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CSU Downplays Report On Policy To Accept Out-Of-State Students

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LOS ANGELES (CBSLA.com) — Officials with the California State University on Friday denied a report alleging the system would allow out-of-state students — and their higher tuitions — to bypass a statewide enrollment freeze.

A report in the Los Angeles Times quoted campus officials who reportedly claimed CSU Chancellor Charles B. Reed allowed exemptions from the freeze for nonresident graduate and undergraduate students.

Only about 5 percent of nearly 350,000 students admitted for the fall semester of 2012 are non-California residents, but they pay an additional $372 per semester unit, resulting in over $4,200 more every semester in tuition.

David Allison, president of the Cal State Students Association, told KNX 1070 NEWSRADIO that any such move would mark a drastic departure from the longstanding mission of the CSU system.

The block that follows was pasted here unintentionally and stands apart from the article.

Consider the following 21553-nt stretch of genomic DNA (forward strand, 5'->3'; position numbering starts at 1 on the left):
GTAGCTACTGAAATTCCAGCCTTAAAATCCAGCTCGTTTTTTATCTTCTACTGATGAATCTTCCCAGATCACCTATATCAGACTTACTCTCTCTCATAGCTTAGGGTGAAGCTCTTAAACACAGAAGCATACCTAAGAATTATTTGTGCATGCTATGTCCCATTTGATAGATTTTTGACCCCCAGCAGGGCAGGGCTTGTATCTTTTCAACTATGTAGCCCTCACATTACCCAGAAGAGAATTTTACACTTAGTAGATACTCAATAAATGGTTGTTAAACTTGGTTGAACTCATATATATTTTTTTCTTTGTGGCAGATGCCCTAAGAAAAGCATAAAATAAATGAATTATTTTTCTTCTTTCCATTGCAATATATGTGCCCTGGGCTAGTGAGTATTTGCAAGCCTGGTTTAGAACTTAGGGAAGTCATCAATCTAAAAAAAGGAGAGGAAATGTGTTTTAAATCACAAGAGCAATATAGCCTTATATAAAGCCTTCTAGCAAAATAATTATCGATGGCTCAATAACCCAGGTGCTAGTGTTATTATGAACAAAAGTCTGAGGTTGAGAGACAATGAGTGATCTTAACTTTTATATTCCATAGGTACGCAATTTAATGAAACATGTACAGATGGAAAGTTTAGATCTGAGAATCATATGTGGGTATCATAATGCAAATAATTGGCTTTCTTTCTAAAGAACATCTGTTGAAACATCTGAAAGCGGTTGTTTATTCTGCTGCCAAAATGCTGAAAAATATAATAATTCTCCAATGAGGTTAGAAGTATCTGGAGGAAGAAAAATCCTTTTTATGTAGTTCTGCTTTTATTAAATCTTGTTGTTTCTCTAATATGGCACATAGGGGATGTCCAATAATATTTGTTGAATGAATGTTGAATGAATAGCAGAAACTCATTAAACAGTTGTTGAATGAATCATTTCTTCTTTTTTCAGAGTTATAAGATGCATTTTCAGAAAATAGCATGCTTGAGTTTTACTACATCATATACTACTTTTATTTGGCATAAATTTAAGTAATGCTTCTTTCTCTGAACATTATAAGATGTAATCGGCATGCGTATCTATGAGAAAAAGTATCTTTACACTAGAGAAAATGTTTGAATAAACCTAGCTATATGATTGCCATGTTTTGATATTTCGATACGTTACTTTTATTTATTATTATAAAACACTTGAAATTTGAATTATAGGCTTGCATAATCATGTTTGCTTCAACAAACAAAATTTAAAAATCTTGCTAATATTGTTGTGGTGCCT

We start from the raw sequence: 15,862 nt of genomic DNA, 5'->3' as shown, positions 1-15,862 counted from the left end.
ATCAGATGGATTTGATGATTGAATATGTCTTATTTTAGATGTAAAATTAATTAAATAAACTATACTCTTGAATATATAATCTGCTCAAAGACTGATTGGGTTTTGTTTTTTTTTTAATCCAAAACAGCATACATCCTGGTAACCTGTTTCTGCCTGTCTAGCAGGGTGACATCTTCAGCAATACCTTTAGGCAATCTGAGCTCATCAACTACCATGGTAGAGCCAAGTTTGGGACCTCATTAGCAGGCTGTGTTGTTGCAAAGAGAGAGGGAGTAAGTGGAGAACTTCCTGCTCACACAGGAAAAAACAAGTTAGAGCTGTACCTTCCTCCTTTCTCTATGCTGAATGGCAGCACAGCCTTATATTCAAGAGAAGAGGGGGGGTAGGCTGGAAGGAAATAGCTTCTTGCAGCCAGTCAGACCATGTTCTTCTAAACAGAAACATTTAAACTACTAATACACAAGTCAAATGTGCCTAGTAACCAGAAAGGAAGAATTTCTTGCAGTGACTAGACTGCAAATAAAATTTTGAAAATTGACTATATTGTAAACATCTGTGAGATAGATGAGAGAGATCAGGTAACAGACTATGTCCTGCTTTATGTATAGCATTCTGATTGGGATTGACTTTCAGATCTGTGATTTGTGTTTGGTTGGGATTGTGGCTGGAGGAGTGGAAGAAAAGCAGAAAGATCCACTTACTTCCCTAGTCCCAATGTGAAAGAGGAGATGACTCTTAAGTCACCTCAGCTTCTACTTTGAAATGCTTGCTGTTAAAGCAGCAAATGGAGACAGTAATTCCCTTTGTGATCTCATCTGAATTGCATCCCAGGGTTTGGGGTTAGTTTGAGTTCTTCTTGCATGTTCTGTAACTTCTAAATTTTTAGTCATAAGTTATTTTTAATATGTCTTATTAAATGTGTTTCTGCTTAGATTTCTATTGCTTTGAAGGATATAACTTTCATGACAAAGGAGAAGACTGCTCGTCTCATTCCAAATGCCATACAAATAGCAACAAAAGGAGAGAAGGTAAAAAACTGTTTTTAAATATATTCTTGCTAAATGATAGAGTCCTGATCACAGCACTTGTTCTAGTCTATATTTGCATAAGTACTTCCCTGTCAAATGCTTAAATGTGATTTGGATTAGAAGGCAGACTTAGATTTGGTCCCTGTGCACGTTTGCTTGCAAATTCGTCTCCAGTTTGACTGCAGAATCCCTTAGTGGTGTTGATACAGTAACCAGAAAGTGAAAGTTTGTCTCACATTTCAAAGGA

“In the mission [statement] of the CSU, the first two words are ‘accessibility’ and ‘affordability’,” said Allison. “If this policy is true, I find it very troublesome.”

But Mike Uhlencamp director of media relations for the Cal State system, called the L.A. Times story “misleading” and maintained that the enrollment freeze remains in place across the board.

“At the discretion of the campus, if they have the capacity in a graduate program, they could potentially allow an out-of-state student to enroll,” said Uhlencamp.

He estimated the exemption would affect a “handful” of students totaling no more than 200 students across all 23 CSU campuses.

Uhlencamp cited the $750 million in budget cuts implemented last year as the primary reason the CSU has been forced to reduce its enrollment.

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